The first one was to leave links to an old restored Lotus Elan in my Avengers section of the web site. These sell really quickly, either for sets or individually, and I had run out of the white version. I have a couple of the silver blue editions but only a couple of original 318 Lotuses in stock. On my web site, though, there was an old page advertising a restored white one for a mere £45. I've been selling them for £50 or more for ages. And the £45 includes postage, dammit. The buyer, clearly pleased to have found it, bought and paid for it through PayPal instantly and that's when I saw I had a problem.

I did think about making a refund but I have just had to repair my real car and could do with the income so I set about making another one just for this guy. Fortunately, I had a bit of a wreck that had arrived last week and I managed to find all the parts that seem OK too. It just needs spraying so that's where the next lot of white paint went. That's drying away nicely and I hope to get that in the post in a couple of days. I'll do a photo of that too.

The second mistake was to place a bid via Goofbid and forget about it. I know, that's the beauty of Goofbid. You can place a whole pile of bids on first glances at things and then go back and, if you see something bad, delete them. You can't do that with Ebay itself.  I'd spotted three Monte Carlo models - the Rover, Citroen and Mini. I knew they weren't perfect and the Mini was the wrong one for the Gift set too but I like the Rover and if that was in reasonable condition then the £29 bid would be worth it for that alone. And, of course, I expected someone else would bid a whole pile more than that anyway. Goofbid would remind me that someone else had outbid me and then I'd decide whether to go higher or leave it.

As it happened, and you've gathered, no-one else did bid and I completely forgot about it until I get the 'You've Won' email! The parcel arrived today and inside were three rather sad models. The Rover had chips on the roof that had been really badly touched in as well as a crack in the rear window - a common fault where the Trans-o-lite unit fits. The Citroen was missing its aerial as just about all are anyway so that was not a big deal but the paintwork was pretty chipped and it had lost all its jewelled fog lamps. The worst was the Mini which had a sort of chrome lump where the fog lamp should be. Around the hole were many signs of someone having scraped away to try to rescue the lamp and the white roof was in a sorry state. However, the windows and red paintwork were excellent, as was the suspension and wheel condition.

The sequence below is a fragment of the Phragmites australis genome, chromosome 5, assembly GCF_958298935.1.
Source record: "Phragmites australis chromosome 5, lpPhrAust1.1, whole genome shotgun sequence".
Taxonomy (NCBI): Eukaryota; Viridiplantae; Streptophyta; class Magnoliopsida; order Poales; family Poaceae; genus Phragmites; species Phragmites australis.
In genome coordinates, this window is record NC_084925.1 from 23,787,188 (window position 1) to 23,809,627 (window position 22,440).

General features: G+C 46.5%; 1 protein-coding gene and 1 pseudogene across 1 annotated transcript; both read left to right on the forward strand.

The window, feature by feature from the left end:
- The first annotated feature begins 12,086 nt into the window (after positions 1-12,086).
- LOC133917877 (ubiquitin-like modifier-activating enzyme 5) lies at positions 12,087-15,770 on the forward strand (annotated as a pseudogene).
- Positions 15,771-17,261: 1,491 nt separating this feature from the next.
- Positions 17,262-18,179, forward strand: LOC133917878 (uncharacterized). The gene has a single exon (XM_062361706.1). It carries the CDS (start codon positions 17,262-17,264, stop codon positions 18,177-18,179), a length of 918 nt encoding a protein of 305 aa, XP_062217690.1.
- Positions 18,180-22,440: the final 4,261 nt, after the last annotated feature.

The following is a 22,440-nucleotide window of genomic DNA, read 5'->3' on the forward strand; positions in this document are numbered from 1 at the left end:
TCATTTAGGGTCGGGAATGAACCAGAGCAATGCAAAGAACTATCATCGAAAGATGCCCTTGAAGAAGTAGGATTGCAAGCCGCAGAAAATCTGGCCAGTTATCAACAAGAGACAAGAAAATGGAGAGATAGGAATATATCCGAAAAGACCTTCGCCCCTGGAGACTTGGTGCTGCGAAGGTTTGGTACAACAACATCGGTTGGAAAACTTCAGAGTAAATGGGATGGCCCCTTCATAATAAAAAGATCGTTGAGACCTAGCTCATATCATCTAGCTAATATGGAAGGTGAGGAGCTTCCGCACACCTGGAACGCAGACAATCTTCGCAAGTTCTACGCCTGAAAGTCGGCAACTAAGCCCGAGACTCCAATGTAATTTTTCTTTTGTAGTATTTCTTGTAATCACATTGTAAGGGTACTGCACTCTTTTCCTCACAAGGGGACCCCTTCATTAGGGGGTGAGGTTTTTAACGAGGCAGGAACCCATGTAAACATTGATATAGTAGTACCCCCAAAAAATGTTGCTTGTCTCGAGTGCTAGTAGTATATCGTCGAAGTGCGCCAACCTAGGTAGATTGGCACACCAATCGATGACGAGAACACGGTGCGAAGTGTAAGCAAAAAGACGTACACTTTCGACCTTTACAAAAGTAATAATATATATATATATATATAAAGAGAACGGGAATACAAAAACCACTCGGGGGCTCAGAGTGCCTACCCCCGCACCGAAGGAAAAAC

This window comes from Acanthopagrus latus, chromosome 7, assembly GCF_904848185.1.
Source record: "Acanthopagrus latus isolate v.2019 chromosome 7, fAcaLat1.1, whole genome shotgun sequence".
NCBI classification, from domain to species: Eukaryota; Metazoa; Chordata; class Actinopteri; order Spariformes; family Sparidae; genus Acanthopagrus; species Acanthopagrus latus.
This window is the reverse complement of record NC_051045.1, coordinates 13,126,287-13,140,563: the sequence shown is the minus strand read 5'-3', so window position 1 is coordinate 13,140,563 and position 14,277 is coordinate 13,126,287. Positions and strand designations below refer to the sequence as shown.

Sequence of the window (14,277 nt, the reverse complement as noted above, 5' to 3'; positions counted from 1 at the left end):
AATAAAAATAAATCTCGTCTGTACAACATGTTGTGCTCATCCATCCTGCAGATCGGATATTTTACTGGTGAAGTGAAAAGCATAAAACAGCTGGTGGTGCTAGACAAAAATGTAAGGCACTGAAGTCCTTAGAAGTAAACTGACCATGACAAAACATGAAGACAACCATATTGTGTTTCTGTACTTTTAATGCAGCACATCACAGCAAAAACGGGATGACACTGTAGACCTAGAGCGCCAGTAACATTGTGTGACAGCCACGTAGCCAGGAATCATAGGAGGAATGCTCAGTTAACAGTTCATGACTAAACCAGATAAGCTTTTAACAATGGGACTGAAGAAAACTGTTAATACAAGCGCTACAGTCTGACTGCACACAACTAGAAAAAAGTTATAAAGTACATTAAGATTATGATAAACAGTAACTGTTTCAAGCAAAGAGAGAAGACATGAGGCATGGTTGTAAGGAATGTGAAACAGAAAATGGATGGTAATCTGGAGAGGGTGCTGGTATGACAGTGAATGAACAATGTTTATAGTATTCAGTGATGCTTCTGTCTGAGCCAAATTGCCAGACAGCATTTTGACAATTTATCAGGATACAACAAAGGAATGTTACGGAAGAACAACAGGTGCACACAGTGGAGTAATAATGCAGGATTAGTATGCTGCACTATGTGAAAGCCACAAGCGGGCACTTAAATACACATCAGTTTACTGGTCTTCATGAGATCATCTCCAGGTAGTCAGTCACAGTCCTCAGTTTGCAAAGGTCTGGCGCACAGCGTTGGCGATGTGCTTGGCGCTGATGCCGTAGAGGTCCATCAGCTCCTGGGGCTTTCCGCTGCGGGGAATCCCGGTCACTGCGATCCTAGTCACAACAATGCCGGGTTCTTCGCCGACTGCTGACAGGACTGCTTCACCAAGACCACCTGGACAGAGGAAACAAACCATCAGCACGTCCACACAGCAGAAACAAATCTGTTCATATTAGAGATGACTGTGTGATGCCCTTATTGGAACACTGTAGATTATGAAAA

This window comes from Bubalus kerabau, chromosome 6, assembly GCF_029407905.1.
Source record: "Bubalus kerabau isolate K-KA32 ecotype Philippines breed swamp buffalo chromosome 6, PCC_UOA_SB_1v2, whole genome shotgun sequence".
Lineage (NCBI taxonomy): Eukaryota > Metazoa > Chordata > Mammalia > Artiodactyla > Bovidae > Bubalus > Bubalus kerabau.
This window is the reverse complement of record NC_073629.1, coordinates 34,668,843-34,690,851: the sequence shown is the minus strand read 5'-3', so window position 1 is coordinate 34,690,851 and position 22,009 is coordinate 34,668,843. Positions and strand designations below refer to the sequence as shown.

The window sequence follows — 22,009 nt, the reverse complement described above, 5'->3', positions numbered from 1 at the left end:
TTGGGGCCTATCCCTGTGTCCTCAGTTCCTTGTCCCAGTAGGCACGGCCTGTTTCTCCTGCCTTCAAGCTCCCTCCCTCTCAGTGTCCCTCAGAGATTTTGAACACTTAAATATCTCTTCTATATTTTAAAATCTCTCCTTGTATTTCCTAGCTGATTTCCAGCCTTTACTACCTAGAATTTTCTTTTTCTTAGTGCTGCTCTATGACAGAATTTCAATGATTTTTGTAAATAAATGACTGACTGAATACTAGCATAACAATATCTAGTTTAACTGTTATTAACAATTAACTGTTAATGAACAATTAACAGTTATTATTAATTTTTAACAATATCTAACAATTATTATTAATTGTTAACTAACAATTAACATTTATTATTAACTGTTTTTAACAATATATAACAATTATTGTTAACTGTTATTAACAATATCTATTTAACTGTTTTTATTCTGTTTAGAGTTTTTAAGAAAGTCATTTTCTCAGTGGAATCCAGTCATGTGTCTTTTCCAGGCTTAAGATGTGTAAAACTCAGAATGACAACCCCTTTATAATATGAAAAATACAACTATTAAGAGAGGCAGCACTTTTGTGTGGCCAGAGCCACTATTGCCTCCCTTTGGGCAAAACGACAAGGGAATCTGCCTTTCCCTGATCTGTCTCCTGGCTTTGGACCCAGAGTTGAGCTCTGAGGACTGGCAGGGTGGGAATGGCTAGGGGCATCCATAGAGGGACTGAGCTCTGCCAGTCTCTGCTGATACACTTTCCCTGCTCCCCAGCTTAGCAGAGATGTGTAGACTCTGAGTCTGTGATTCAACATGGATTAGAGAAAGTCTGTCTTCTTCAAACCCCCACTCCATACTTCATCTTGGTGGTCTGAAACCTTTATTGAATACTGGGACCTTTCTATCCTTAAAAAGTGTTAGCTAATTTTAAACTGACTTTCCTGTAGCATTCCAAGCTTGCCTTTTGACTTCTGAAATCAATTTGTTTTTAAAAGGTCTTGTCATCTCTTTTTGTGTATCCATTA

They all need new transfers too! I was a bit dejected as I would simply have to sell them as they were and hope I might get my money back on the Rover and Citroen  but the Mini was a bigger problem and my first thought was that it was heading for the spares department.

I stared at the Rover for quite a while. I like these 322 models very much. I had the transfers. It was just the roof that let it down really. The crack was not at all bad or obvious. Hmmm. I have white paint. Why not? I thought. Nothing ventured, nothing gained. I have never sprayed just a roof before. But I have lots of masking tape so I hid everything else on the car, sanded down the roof and sprayed it a nice white colour again.

I looked at the Mini. I fiddled with the bit of lamp that was visible. I twiddled it too. Ah, it began to emerge from the hole and with another tug and twist actually looked as if it were in about the right place again! The paint around the hole, though, was not good and I had contributed to the mess too. There were some other chips as well. OK, after the Rover practice I was feeling confident. Out came the sandpaper again and in a few minutes had a nice smooth surface. Masking tape everywhere, including a rather dainty job of covering the lamp without it falling back through and it was ready for the bathroom floor, covered in an old sheet, and the remnants of the spray can.

At this moment, the Rover and Mini look like extras on the set of The Mummy but the roofs do look smooth and, with a bit of luck, when the tape is removed, they'll be as good as new with a decent separation between red and white.

Again, photos will be coming soon.

The paint has now run out so this little story of my mistakes and attempts to cover them up as well as the Studebaker saga end too for the time being.